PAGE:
Evan Chandler is a fourth-year journalism and Spanish major and writes “Nonbinary Nonsense” for The Daily News. Their views do not necessarily reflect those of the newspaper.
I really can't believe I'm writing my last article for student media right now.
When I first started college four years ago, I would often label myself a perfectionist. Years of honors programs had instilled in me the importance of ‘being the best’ in school, and I was fully invested in that goal — so much so that I was willing to go to any length to get there, even sacrificing my physical and mental well-being for it.
I’ve had the goal to graduate summa cum laude, or with a 3.9 GPA or higher, since before even starting college. It was much too late in the game by the time I noticed the toll it was taking on me, so I continued on. After all, what would it all be for if I didn’t end up successful at that goal? It would be all for nothing, the imposter syndrome would finally engulf me and I’d forever be a failure. That’s how it felt.
So I said yes to every opportunity that came my way: I joined the Spanish club, I became a part of student media, I was briefly the president of the Ball State Society of Professional Journalists chapter, and I decided to continue on in honors even at Ball State. This was just the tip of the iceberg.
And here I am, in April 2023, with no job lined up and no solid plan as to what I’ll be doing in the future. I don’t even have summa cum laude secured to my name as I had always planned. I’ll admit it is a bit devastating to come to terms with; I still struggle from time to time. As dumb and melodramatic as it sounds, for the first time in my life, I’ve fallen short of my goals academically. I’m no longer able to call myself a perfectionist. I’ll have trouble forgiving myself for it for a while to come.
When I look back now, I can think of so many times where I made the wrong choice. I see so clearly the moments when I should’ve stayed in and finished that assignment instead of going out with friends. It always ended in me coming home, promising myself I’d be productive, then falling asleep from exhaustion right around 4 a.m.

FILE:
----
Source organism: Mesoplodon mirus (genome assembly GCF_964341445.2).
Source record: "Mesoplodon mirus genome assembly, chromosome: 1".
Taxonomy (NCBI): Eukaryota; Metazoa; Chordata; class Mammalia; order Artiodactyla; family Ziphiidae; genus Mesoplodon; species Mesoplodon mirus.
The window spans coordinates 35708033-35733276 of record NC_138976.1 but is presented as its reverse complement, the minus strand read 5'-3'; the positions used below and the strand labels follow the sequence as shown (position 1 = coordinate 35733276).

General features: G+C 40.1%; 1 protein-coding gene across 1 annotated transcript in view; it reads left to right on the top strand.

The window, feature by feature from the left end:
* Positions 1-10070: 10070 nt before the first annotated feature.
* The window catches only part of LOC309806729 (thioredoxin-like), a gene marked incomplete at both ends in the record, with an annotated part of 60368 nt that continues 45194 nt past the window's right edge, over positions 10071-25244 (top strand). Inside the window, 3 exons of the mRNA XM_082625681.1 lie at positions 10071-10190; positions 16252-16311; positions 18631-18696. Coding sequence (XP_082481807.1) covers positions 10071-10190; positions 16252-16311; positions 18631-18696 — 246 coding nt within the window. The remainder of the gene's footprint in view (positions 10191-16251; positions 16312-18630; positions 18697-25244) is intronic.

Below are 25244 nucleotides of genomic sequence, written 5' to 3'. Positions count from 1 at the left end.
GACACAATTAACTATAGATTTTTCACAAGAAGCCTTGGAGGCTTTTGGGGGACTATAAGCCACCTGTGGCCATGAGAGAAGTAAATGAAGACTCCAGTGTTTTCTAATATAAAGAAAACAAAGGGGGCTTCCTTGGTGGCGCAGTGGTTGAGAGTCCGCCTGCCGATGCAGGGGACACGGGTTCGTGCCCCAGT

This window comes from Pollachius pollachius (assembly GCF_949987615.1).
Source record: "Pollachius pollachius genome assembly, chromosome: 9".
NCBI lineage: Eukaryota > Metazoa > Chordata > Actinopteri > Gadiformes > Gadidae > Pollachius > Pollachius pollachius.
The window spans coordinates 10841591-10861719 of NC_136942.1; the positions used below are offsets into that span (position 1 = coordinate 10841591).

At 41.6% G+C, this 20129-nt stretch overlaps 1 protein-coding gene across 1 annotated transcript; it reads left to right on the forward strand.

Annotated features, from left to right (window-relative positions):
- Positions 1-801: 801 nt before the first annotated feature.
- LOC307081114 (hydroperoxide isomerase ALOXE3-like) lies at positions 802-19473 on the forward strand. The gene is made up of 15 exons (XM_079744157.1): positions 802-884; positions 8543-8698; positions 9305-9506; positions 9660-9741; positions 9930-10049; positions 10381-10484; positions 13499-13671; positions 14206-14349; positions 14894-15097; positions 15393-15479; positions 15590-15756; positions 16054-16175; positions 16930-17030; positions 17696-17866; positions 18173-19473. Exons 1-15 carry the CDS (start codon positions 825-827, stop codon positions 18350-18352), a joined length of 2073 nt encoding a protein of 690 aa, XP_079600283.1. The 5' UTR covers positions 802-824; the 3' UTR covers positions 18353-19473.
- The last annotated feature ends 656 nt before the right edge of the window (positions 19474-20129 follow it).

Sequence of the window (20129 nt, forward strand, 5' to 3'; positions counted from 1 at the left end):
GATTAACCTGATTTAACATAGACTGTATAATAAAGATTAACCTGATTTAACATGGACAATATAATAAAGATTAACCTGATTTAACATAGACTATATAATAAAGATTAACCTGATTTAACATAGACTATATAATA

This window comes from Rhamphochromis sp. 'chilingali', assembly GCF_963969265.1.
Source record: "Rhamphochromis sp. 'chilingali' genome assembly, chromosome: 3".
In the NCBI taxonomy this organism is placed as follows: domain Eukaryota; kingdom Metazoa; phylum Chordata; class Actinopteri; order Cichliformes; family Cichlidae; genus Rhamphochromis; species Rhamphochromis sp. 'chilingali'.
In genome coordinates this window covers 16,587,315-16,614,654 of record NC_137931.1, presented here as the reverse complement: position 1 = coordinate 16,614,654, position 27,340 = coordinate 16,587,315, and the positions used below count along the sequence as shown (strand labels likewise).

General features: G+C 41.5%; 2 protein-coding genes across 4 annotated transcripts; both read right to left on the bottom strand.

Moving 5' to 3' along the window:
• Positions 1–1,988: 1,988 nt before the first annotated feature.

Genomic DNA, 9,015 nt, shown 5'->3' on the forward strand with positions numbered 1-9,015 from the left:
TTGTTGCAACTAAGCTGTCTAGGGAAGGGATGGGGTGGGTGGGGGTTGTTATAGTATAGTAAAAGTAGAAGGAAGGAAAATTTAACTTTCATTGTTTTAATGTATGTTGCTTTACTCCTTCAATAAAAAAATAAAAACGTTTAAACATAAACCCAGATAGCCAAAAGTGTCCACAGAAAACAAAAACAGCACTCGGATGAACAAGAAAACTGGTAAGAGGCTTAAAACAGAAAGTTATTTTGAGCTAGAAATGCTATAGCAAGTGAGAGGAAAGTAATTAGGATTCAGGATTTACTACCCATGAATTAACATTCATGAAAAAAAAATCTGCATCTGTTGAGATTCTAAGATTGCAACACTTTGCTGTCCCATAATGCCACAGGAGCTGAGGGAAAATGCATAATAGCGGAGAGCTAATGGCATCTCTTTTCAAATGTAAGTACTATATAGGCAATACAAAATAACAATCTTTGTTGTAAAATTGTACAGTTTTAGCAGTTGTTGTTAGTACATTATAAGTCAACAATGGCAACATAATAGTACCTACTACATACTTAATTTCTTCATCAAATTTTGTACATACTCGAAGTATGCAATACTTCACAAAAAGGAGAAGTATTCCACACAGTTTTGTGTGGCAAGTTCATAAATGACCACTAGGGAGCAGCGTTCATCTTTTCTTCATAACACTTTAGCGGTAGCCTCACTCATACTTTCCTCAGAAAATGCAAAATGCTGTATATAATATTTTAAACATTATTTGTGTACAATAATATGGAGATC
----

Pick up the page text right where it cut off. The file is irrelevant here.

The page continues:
I paid the price for it over and over again.
But it’s taught me something very important along the way.
We are not supposed to be perfect. We are not supposed to never fail. Making mistakes is the hardest thing I’ve ever done, but I’ve walked away with so many valuable lessons because of it.
Never measure your self worth by a letter grade or a percentage point — it’s not worth the heartache the first time you see something other than a 90% or higher.
Never end a conversation on bad terms with someone — you don’t always get the chance to apologize or say goodbye the way you wanted to.
And most importantly, never reduce your college experience to just academics — you’ll miss out on all the beautiful things this period of your life brings you outside of classes.
I’ve had some of the best experiences I’ve ever known right here on campus. There are people and places I will take with me forever, even if it’s just in memory. I’ve been a part of some of the most incredible teams student media has ever seen (yeah, I said it), and there are so many things I can show for it.
I’ve fallen in love, had my heart broken and fallen in love all over again.
How could I ever possibly have my GPA mean more to me than that?
I’m finally able to look at this experience in all of its good, all of its bad and all of its ugly. And it got ugly, girl.
I understand the importance of making a mistake. If I never did, I’d still be unable to recognize what really mattered to me in the long run.
I won’t remember the tests I bombed, but I will remember doing karaoke on Thursday nights with our editor-in-chief Elissa.
I won’t remember my GPA, but I will remember putting on music in the UML so loud that everybody in the room can hear it.
I won’t remember crying my eyes out over my senior thesis, but I will remember saying goodbye to my best friends.
If I could give one piece of advice to anyone soon to be in my position, I’d tell them to not fear messing up. I’d encourage it.
No amount of perfectionism could ever be worth the lessons you learn from your mistakes.
In words inspired by the legendary RuPaul: good luck, and please mess it up.
Contact Evan Chandler with comments via email at email@example.com or on Twitter @evanachandler